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Does depression medication effectively treat depression?

Depression medication has improved greatly over the past 70 years, but how effective are antidepressants

Since 2008, depression treatment in many areas of our country has been driven by a well known study called the STAR-D Trial. The goal of this trial was to simplify prescribing of medication for depression. STAR-D is a step-wise protocol with different classes of medications at each step. It was developed with the best of intentions, hoping to help more patients find relief from depression. While the STAR-D researchers published impressive results for this protocol, several oversights were made to reach those impressive results. Closer examination of the data reveals that only 38% of patients actually got full relief of depression symptoms. So in looking at this trial and several others, antidepressants are about 38 to 50% effective.

The Star-D depression treatment protocol

Why bother telling you any of this? Because STAR-D is a prime example of the challenges when attempting to use standardized medical protocols to treat unique individuals. While protocols such as STAR-D are created with the best of intent, they tend to ignore the unique needs of individual patients. As I see it, the future of healthcare should be based on customized treatment for each patient, not picking a certain medication from a restrictive list, because that patient has “reached” a step of a protocol.

Is there a better way to prescribe depression medication?

There are many other options a skilled psychiatric specialist can recommend before switching classes of medications. These include natural supplements, different therapy techniques, lifestyle changes, and more. Today’s psychiatric experts also have access to and the skill to utilize genetic testing that can help them select medication that has a higher chance of being effective from the beginning. Of course, creating individualized treatment plans takes more time than prescribing from a protocol. There is more time spent getting to know the patient, more time counseling the patient, and more time interpreting lab tests. However, if that patient is you or a loved one, isn’t that time worthwhile?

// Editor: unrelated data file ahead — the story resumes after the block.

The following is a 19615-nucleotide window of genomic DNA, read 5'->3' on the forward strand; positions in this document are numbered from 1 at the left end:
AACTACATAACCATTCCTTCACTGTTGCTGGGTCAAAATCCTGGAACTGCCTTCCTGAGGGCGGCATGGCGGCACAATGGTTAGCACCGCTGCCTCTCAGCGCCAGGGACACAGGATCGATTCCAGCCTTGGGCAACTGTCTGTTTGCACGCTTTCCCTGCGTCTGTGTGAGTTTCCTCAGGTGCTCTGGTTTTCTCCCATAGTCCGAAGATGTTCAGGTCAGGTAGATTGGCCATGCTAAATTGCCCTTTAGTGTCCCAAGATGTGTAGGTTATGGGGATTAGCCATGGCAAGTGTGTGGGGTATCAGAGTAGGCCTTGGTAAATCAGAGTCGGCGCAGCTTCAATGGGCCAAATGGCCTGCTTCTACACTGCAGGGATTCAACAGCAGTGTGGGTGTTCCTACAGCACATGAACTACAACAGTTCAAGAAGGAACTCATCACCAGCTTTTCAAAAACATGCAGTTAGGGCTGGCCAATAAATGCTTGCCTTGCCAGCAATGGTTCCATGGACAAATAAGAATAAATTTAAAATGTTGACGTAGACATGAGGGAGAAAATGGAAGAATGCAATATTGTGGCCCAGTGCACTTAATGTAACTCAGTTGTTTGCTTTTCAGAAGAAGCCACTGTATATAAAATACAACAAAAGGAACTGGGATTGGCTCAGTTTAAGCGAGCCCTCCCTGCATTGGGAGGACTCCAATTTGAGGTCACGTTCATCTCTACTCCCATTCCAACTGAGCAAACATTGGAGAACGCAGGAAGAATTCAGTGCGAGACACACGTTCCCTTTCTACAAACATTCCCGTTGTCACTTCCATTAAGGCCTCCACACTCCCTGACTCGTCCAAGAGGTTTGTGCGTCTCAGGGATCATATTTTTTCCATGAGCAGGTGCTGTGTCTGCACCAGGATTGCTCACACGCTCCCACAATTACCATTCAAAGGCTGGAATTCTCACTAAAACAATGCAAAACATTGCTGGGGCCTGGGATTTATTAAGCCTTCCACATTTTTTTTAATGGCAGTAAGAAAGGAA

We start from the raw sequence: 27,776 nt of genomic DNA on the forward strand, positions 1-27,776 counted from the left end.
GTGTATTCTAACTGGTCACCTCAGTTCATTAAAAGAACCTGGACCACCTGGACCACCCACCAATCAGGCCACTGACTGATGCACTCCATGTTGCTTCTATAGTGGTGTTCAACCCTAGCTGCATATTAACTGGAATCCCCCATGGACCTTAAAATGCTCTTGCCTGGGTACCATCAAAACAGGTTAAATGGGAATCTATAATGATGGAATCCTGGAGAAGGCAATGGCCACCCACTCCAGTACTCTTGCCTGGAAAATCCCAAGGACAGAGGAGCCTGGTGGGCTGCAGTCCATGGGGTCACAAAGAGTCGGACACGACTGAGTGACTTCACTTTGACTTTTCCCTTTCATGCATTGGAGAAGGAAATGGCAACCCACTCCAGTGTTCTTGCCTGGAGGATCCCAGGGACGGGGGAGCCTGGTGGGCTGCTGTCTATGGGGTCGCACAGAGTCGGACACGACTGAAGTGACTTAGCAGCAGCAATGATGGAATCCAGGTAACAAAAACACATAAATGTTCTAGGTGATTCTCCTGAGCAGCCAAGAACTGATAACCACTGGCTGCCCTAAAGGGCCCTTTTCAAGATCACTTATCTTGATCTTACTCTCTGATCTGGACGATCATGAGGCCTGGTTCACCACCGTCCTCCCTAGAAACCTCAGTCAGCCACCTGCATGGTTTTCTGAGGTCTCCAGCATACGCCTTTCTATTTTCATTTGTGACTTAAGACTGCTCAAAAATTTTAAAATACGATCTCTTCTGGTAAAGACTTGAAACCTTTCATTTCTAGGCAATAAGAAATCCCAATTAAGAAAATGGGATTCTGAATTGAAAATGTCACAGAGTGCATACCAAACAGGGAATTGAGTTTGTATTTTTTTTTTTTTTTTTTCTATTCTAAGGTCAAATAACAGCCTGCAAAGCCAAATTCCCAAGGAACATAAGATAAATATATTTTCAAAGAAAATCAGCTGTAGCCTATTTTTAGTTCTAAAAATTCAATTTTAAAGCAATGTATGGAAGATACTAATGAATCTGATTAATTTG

Sometimes another medication is the right choice, but which medication should you try next. This decision is important as the various depression medications work in different ways. A psychiatric expert will take everything into consideration and choose other options for your treatment. At Axis Integrated Mental Health, our providers work to find the medication or combinations of medications that cause the least amount of side effects with the best results. We call this multi-modal approach, The Axis Way.

What else can I do besides antidepressants?

Our providers will also coach you on lifestyle changes that can help improve your depression. As the evidence is continuing to show us, things like exercise, nutrition, and meditation can mean the difference between feeling better and needing to try a new medication. We also highly encourage all of our patients to work with a therapist, as the data shows us that the combination of therapy and medications together gives us the best outcomes.

As we all work towards better healthcare delivery, at a lower cost, for more suffering patients, I stand by my conviction. While standardized protocols and technological advances may make treatment faster, is that what patients deserve? A faster prescription for a medication that has a 38% chance of making you feel better seems to place focus on the wrong

I think patients deserve a better chance at being prescribed a well thought out treatment plan that takes into account their unique needs.

As I’ve written before, the push to automate and standardize medicine may come from the right place, but is not in the best interest of patients. When patients are experiencing a disease as unique as depression, we should be spending the time to create a treatment individualized to that patient. That’s how we will be able help patients feel better more quickly. Helping them achieve more time when their lives are in balance. Not more time working through a protocol.

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